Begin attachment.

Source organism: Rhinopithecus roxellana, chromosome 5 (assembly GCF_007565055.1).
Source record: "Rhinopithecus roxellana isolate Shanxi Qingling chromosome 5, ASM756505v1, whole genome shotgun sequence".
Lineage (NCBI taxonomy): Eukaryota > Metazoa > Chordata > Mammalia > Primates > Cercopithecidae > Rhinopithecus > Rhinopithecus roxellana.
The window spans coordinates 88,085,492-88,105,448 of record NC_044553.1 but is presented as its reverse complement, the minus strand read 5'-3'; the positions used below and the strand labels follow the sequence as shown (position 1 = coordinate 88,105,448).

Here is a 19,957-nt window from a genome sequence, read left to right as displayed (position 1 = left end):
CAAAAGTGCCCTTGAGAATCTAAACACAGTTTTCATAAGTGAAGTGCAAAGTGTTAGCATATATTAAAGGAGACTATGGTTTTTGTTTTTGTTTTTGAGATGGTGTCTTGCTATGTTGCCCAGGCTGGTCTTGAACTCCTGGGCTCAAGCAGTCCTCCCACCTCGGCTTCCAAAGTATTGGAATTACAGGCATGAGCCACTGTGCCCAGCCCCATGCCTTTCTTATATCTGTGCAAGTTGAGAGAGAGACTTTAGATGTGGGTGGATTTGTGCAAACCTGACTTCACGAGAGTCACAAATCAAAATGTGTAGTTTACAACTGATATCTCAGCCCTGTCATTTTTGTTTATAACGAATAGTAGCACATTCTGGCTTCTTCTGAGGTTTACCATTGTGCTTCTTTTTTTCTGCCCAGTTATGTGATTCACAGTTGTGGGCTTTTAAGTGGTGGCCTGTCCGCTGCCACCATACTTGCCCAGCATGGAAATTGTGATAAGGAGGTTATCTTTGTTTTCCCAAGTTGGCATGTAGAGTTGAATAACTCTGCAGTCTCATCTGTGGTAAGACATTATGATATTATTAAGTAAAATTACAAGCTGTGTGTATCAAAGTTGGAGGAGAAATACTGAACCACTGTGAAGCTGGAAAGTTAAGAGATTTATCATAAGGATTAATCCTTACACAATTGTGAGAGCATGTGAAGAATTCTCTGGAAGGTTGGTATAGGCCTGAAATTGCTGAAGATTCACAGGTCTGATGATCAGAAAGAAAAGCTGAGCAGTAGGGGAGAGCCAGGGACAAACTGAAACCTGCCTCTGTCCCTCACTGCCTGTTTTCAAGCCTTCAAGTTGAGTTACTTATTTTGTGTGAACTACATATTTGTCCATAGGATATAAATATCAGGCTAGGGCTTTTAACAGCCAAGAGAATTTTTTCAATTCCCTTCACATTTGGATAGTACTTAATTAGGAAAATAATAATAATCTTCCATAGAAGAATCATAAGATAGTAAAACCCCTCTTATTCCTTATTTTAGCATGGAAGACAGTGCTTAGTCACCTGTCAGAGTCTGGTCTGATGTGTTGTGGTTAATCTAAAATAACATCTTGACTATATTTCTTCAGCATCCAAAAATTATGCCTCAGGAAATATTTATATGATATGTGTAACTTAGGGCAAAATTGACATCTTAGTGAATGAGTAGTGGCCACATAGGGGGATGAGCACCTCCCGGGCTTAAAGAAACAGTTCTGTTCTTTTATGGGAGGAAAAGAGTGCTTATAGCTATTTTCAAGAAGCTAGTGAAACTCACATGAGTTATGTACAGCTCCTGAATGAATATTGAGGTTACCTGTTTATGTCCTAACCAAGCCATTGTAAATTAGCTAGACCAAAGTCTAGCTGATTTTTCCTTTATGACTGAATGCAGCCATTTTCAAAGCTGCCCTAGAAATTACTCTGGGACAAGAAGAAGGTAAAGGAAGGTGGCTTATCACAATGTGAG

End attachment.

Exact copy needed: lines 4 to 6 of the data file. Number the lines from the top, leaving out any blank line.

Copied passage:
The window spans coordinates 88,085,492-88,105,448 of record NC_044553.1 but is presented as its reverse complement, the minus strand read 5'-3'; the positions used below and the strand labels follow the sequence as shown (position 1 = coordinate 88,105,448).

Here is a 19,957-nt window from a genome sequence, read left to right as displayed (position 1 = left end):
CAAAAGTGCCCTTGAGAATCTAAACACAGTTTTCATAAGTGAAGTGCAAAGTGTTAGCATATATTAAAGGAGACTATGGTTTTTGTTTTTGTTTTTGAGATGGTGTCTTGCTATGTTGCCCAGGCTGGTCTTGAACTCCTGGGCTCAAGCAGTCCTCCCACCTCGGCTTCCAAAGTATTGGAATTACAGGCATGAGCCACTGTGCCCAGCCCCATGCCTTTCTTATATCTGTGCAAGTTGAGAGAGAGACTTTAGATGTGGGTGGATTTGTGCAAACCTGACTTCACGAGAGTCACAAATCAAAATGTGTAGTTTACAACTGATATCTCAGCCCTGTCATTTTTGTTTATAACGAATAGTAGCACATTCTGGCTTCTTCTGAGGTTTACCATTGTGCTTCTTTTTTTCTGCCCAGTTATGTGATTCACAGTTGTGGGCTTTTAAGTGGTGGCCTGTCCGCTGCCACCATACTTGCCCAGCATGGAAATTGTGATAAGGAGGTTATCTTTGTTTTCCCAAGTTGGCATGTAGAGTTGAATAACTCTGCAGTCTCATCTGTGGTAAGACATTATGATATTATTAAGTAAAATTACAAGCTGTGTGTATCAAAGTTGGAGGAGAAATACTGAACCACTGTGAAGCTGGAAAGTTAAGAGATTTATCATAAGGATTAATCCTTACACAATTGTGAGAGCATGTGAAGAATTCTCTGGAAGGTTGGTATAGGCCTGAAATTGCTGAAGATTCACAGGTCTGATGATCAGAAAGAAAAGCTGAGCAGTAGGGGAGAGCCAGGGACAAACTGAAACCTGCCTCTGTCCCTCACTGCCTGTTTTCAAGCCTTCAAGTTGAGTTACTTATTTTGTGTGAACTACATATTTGTCCATAGGATATAAATATCAGGCTAGGGCTTTTAACAGCCAAGAGAATTTTTTCAATTCCCTTCACATTTGGATAGTACTTAATTAGGAAAATAATAATAATCTTCCATAGAAGAATCATAAGATAGTAAAACCCCTCTTATTCCTTATTTTAGCATGGAAGACAGTGCTTAGTCACCTGTCAGAGTCTGGTCTGATGTGTTGTGGTTAATCTAAAATAACATCTTGACTATATTTCTTCAGCATCCAAAAATTATGCCTCAGGAAATATTTATATGATATGTGTAACTTAGGGCAAAATTGACATCTTAGTGAATGAGTAGTGGCCACATAGGGGGATGAGCACCTCCCGGGCTTAAAGAAACAGTTCTGTTCTTTTATGGGAGGAAAAGAGTGCTTATAGCTATTTTCAAGAAGCTAGTGAAACTCACATGAGTTATGTACAGCTCCTGAATGAATATTGAGGTTACCTGTTTATGTCCTAACCAAGCCATTGTAAATTAGCTAGACCAAAGTCTAGCTGATTTTTCCTTTATGACTGAATGCAGCCATTTTCAAAGCTGCCCTAGAAATTACTCTGGGACAAGAAGAAGGTAAAGGAAGGTGGCTTATCACAATGTGAG